Bringing some solid upgrades to its predecessor and sharing the same image-pipeline as the storied Sony A6000 but in a smaller, lighter form factor, the A5100 is an intriguing possibility.
One of the smallest, lightest and most affordable mirrorless cameras currently offered with an APS-C sensor, the Sony A5100 is an intriguing proposition. It shares the same imaging pipeline as the hugely popular Sony A6000, and even boasts a clever feature that the A6000 doesn't have in the form of dual video recording -- the ability to record two different file formats simultaneously. The lack of an EVF and external mode dial will surely rule out some enthusiast shooters, but the sveldt size and price combined with the very good image quality and feel in the hands will appeal to many of you more interested in a smaller size versus a more advanced feature set. Indeed, if image quality and portability are your primary deciding factors in a camera purchase, the Sony A5100 should be a candidate for your short-list of models to consider. Read our in-depth Sony A5100 review for all the details! (minimize)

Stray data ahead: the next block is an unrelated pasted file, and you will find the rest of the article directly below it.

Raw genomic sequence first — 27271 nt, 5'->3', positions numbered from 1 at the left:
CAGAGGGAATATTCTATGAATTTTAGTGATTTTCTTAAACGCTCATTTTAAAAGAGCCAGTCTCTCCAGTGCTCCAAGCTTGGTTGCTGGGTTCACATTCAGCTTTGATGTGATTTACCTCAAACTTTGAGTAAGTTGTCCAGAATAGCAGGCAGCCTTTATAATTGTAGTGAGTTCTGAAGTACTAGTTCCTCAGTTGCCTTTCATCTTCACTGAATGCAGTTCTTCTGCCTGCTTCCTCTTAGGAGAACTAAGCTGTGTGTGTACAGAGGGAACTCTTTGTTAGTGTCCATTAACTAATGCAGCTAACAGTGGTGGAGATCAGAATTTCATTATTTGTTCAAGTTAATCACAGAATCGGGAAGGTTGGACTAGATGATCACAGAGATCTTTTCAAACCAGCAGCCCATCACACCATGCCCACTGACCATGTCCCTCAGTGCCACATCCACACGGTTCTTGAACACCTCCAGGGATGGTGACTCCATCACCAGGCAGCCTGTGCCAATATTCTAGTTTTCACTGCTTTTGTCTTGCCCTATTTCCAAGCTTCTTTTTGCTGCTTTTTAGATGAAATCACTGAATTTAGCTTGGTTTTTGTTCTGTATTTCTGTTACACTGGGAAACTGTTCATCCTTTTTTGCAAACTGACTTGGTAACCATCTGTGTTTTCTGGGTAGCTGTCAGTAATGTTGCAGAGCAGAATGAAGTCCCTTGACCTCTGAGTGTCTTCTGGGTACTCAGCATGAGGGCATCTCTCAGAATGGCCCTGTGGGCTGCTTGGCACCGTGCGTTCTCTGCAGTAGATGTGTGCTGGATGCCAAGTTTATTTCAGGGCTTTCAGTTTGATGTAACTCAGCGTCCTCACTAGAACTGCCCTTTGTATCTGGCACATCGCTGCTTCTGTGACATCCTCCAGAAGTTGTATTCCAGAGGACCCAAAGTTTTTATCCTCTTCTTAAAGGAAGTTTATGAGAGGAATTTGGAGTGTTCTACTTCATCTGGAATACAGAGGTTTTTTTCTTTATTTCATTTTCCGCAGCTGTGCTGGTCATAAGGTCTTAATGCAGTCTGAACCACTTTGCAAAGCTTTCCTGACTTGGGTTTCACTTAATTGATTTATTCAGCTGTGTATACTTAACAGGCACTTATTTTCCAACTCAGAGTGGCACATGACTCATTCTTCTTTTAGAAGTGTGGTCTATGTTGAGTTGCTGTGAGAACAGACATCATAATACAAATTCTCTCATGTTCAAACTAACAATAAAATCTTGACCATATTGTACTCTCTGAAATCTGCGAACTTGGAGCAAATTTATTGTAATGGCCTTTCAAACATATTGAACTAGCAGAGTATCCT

image of Sony Alpha ILCE-A6000 digital camera Sony Alpha ILCE-A6000 24.3 3.13x $548.00
The Sony A6000 is affordable, fast, and takes really great pictures. Could this be the ultimate all-rounder camera?
Not only does this high-res speed demon cram in plenty of desirable features, the Sony A6000 also shaves a couple of hundred dollars off its predecessor's price. That's the recipe for greatness, so it's no surprise this has been one of our most popular reviews in recent memory -- and now, it's finished! So what was our final verdict on this affordable, swift-shooting camera, and is it time you bought one for yourself? Read our in-depth Sony A6000 review, and see what we thought! (minimize)

image of Sony Alpha ILCE-A6300 digital camera Sony Alpha ILCE-A6300 24.2 3.13x $998.00
A tough act to follow, but Sony packs in the power!
Given the Sony A6000's top marks and sheer popularity, it's a tough act to follow. The Sony A6300 is undoubtedly a worthy successor and is packed with numerous new features and performance improvements. Featuring better build quality; a new high-speed sensor; faster, more versatile autofocus; blazing quick burst performance; improved image quality and advanced video features, the Sony A6300 is a significant upgrade. Is it finally time to downsize from that DSLR? Read our in-depth Sony A6300 review to find out! (minimize)